Canaveral NPS Viewing Rigs

Relay Pole dune view
The relay pole braves its permanent coastal location.
Relay pole coastal view
The relay pole receiving & sending signal from the Turtlecam rig.
Relay pole installed.
Phil Peters & Brian Tortorelli survey the completed relay pole.
Lagoon rig at NPS dock.
Lagoon rig placed near a dock in the Canaveral National Seashore Park.
Preparing to move and place the Lagoon rig on the coast (Brian Tortorelli, Rashaad, Phil Peters).
Preparing to move and place the Lagoon rig on the coast (Brian Tortorelli, Rashaad, Phil Peters).
Close-up view of Lagoon Rig.
Close-up view of Lagoon Rig.
ATV rig with Turtlecam
ATV rig with Turtlecam watching a turtle nest.
ATV rig in action
ATV rig in action with mounted Turtlecam rig demonstrating towing setup.
ATV Rig Detail
Side-view frame and wheel detail of ATV rig.

About:

The above devices were all created through a grant project between the University of Central Florida and the Canaveral National Seashore. Through the guidance of my University School of Visual Arts and Design Co-committee chair, Phil Peters, we were tasked with designing and fabricating custom rigs that could increase visual access to sea and coast life for NPS.gov website viewers.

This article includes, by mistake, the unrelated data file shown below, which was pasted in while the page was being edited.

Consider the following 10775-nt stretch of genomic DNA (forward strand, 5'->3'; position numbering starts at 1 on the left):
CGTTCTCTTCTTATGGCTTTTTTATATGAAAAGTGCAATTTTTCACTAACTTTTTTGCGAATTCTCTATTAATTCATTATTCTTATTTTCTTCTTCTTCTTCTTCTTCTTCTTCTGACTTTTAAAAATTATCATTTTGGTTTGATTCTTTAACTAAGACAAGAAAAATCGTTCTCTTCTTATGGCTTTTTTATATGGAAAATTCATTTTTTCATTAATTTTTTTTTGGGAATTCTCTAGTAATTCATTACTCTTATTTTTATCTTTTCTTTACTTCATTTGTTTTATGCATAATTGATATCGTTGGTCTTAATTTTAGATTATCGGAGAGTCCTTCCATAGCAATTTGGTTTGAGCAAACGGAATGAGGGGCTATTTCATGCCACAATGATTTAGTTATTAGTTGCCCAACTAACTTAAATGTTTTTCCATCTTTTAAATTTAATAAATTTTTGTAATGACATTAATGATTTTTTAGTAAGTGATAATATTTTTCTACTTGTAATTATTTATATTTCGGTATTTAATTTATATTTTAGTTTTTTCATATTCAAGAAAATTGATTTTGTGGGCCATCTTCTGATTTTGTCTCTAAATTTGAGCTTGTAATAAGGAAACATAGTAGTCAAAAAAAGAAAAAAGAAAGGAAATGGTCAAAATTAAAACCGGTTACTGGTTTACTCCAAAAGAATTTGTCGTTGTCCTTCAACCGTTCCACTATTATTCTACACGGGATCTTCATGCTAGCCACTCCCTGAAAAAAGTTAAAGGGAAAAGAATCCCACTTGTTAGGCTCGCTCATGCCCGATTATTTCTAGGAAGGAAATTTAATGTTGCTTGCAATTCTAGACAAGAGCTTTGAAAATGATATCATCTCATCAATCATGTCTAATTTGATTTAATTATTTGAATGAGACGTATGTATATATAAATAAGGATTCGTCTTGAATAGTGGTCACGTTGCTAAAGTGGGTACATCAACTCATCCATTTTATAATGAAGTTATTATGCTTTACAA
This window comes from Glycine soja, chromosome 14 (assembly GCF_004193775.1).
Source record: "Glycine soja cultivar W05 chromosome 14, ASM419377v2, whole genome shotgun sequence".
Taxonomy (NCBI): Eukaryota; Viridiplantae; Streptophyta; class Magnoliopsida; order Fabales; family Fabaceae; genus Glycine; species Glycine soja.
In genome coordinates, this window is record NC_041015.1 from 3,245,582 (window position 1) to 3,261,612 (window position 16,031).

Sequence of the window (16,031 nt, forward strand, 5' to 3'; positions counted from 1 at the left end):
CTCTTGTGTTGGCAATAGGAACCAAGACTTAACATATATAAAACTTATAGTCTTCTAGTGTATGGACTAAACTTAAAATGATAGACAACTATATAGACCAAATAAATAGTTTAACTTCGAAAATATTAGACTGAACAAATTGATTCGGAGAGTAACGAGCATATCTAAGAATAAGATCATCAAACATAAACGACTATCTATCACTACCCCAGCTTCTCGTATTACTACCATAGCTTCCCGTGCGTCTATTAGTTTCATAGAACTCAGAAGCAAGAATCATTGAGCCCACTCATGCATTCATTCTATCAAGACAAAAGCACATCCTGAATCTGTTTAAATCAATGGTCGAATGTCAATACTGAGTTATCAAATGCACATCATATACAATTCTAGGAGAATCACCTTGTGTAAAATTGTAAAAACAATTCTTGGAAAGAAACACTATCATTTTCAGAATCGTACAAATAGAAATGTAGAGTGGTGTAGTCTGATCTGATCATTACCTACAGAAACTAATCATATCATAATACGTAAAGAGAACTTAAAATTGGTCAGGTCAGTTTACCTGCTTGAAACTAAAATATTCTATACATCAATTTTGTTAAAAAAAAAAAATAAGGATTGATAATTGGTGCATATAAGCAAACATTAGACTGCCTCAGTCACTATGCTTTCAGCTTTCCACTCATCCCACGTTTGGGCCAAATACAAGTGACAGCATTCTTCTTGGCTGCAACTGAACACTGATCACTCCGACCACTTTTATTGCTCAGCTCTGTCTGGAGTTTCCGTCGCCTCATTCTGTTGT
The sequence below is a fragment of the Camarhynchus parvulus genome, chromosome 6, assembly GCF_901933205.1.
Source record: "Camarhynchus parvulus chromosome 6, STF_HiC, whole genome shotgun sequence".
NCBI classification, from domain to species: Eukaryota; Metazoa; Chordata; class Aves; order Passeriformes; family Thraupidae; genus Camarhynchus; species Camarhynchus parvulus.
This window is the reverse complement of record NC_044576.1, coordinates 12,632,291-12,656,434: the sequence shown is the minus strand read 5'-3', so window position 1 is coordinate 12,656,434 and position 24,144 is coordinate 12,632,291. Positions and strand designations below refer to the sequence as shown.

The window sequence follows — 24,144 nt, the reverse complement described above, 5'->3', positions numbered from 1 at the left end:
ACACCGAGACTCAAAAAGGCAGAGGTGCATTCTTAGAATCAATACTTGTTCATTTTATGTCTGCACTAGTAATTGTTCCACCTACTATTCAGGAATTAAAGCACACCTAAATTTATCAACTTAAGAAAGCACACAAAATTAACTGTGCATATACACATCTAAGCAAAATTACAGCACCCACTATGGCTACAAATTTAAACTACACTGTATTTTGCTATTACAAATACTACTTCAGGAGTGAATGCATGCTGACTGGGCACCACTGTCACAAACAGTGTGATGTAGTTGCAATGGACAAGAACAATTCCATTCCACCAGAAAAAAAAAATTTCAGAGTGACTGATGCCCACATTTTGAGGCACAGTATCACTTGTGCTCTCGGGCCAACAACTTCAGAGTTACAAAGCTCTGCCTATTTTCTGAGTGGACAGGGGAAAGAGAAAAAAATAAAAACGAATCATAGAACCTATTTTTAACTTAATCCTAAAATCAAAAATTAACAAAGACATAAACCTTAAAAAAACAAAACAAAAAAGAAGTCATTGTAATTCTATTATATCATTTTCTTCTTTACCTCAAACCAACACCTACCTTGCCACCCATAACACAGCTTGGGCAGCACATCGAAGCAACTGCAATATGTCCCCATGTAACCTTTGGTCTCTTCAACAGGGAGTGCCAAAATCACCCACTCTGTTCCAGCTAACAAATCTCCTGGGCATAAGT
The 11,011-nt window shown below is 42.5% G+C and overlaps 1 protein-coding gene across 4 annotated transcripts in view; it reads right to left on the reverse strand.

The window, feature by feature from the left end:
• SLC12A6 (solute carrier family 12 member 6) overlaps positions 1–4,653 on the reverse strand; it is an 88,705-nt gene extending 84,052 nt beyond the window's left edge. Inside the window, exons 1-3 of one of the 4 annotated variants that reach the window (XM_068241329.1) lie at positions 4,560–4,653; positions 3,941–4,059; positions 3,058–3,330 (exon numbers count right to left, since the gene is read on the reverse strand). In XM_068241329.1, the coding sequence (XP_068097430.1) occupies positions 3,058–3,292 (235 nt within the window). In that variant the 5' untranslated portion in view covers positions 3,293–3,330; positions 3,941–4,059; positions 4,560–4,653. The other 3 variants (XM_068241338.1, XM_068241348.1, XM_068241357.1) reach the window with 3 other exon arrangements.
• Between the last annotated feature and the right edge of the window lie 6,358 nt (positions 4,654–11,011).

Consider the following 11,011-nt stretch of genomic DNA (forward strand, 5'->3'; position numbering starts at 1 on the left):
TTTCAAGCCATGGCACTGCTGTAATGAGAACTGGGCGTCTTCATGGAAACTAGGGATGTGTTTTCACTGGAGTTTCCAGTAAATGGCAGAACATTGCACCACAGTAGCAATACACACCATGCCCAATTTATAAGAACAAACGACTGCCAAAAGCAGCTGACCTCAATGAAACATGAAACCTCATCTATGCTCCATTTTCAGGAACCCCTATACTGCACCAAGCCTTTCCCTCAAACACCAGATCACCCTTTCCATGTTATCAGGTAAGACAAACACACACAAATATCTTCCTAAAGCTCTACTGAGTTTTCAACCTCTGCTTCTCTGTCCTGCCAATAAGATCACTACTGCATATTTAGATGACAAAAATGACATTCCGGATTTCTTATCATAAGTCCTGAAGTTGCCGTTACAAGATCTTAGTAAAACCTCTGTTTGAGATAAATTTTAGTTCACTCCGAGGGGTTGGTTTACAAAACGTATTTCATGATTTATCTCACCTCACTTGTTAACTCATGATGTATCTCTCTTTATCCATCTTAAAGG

Each machine came with different challenges, research requirements and outcomes.

Production Notes:

Though I had prior experience in drafting and building for various home projects like a custom frame or home repair, the tutelage of Phil and time with various fabricators that I met, took my design sensibilities to a new level. Taking an image from a piece of sketch paper to seeing it as a completed design on the Canaveral shores was truly satisfying.

From the time of building those machines to now, so much has changed in remote camera technologies. It’s gratifying to see the state parks continue to get unique views, sounds, and experiences to viewers across the globe with increasingly mobile technologies.  

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